This is part five of a series exploring the ten principles of yoga philosophy, also known as the yamas and niyamas. In this series of blog posts, we explore this fascinating ancient wisdom.

We start by explaining what the principles can mean. ‘Can’ as interpretations vary vividly, depending from which angle you approach the yoga philosophy. What makes it valuable for me personally is that all principles can be directly applied in our daily lives.

Being a yoga practitioner or not, is of no importance to have a glimpse at these principles as it is all about making this world, an even better place to live in.

Brahmacharya, the wise use of energy

Brahmacharya is Sanskrit and can be translated as ‘being established in divine consciousness’. This fourth yama is probably the one that causes the most confusion.
From celibacy to moderation, people have been interpreting brahmacharya in many different ways.

Let’s focus on the aspect of moderation first.

Being satisfied

When do you have enough food, sex, sleep, action, items in your house, goals reached, money on the bank, houses, partners, … ?

Moderation is for some the key to a happy life. Desire and addiction are seen as one of the main keys to suffering.
Having just that one glass of wine because you love wine, instead of the entire bottle. Having the pasta but skipping the dessert.
Moderation can manifest in the very simple things of life.

It is not about completely denying yourself the things that you love. That could be violent and not in line with our very first principle of ahimsa, which is always there.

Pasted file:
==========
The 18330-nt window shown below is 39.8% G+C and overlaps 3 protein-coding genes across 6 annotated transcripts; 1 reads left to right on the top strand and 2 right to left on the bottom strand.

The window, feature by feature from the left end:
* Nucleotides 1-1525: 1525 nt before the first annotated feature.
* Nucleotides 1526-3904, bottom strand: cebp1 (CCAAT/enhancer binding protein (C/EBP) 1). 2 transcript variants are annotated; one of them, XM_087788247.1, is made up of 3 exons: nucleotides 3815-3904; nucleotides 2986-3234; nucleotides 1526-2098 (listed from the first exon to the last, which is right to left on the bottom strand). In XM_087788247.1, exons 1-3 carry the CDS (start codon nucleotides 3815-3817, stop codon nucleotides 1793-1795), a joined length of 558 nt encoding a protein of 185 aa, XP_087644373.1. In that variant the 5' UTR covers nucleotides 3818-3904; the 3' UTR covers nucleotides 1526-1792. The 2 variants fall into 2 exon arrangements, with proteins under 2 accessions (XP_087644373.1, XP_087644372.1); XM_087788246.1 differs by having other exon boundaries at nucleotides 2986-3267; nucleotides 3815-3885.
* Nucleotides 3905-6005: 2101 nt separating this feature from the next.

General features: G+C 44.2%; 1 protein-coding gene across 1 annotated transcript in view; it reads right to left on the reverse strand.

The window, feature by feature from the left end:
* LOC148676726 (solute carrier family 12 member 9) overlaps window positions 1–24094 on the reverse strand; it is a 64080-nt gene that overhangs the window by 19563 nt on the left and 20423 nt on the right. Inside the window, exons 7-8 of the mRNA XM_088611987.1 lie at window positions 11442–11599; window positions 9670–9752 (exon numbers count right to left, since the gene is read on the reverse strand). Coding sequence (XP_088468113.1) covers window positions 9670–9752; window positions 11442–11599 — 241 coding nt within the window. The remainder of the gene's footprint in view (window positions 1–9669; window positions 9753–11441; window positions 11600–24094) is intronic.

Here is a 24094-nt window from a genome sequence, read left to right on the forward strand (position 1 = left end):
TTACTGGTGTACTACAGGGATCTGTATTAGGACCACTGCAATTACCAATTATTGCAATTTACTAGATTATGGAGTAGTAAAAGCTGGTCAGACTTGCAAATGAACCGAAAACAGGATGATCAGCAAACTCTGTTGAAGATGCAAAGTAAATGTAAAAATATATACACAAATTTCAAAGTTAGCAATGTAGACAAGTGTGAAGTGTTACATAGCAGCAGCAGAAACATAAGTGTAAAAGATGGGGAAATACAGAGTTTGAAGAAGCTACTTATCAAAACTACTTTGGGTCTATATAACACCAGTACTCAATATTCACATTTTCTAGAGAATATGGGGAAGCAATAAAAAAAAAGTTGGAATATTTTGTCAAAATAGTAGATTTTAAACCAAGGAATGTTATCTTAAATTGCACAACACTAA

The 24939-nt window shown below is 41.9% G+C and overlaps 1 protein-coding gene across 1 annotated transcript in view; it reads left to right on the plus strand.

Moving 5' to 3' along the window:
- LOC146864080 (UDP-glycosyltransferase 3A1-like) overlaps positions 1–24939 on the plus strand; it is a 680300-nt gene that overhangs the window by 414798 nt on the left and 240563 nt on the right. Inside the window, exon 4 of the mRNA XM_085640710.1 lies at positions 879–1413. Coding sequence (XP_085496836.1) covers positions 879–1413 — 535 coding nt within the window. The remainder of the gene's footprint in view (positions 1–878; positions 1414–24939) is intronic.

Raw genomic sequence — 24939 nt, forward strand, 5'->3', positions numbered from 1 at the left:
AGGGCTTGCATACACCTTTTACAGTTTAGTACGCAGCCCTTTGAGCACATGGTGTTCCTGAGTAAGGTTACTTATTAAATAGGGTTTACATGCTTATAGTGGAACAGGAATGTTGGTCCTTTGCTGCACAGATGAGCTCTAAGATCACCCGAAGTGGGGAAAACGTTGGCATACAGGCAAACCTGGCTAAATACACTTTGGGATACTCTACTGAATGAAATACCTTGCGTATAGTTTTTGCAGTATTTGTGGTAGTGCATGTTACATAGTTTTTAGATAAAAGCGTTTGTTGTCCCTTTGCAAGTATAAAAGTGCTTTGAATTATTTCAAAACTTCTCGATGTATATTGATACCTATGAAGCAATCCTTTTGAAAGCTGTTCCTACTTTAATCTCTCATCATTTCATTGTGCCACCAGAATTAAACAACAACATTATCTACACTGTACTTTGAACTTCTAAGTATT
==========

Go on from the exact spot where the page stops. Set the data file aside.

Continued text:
On the contrary, it’s simply being aware of your choices and desires and figuring out when it is enough.

Many people take a yoga retreat as an ideal moment to check in with some of their habits for example.
Coffee addiction is probably the most popular one to check in with.
Just checking in with yourself to see what happens to your body and mind, when you don’t have your cup of coffee in the morning or when you have a lot less coffee. After the first day(s) of headache, it can be very interesting to observe if there is an actual change in how you feel.

Never enough

For some people, it is never enough. They keep chasing after new goals, more wealth, more prestige, more of this or more of that.
I know these kind of people quite well…
In my corporate days, there was always something ‘more’ to go for.

How about driving out with the company car that you have always wanted, and then seeing the bigger version of it, the even more exclusive one. And thinking: “That is going to be the next one”. At that same (dark) moment, I realized who I had become, and I wasn’t proud, at all.

As with many people, my ambition had become blind; it had become an addiction.
There is absolutely nothing wrong with ambition, I still am and it pushes me forward to keep improving the yoga retreats that I put on the market. It pulls me forward to put out the most amazing experiences for people. But the ambition is not blind nor violent, whilst in the corporate past, it was both. The ambition now is filled with contentment for what is and with an overload of gratitude for what is.

The Energy you bring into your yoga class

We are energy. Whatever we do, we are and transmit energy around us, it ripples and radiates.

Before stepping into a yoga class, consider the energy that you are bringing into the class.
On silent retreats, there is no talking whatsoever before our morning practice. The feedback that I get is that these mornings are one of the most soothing moments of the day as there is no input whatsoever from others in the form of small talk or sharing negative experiences or feelings.

Where attention goes, energy flows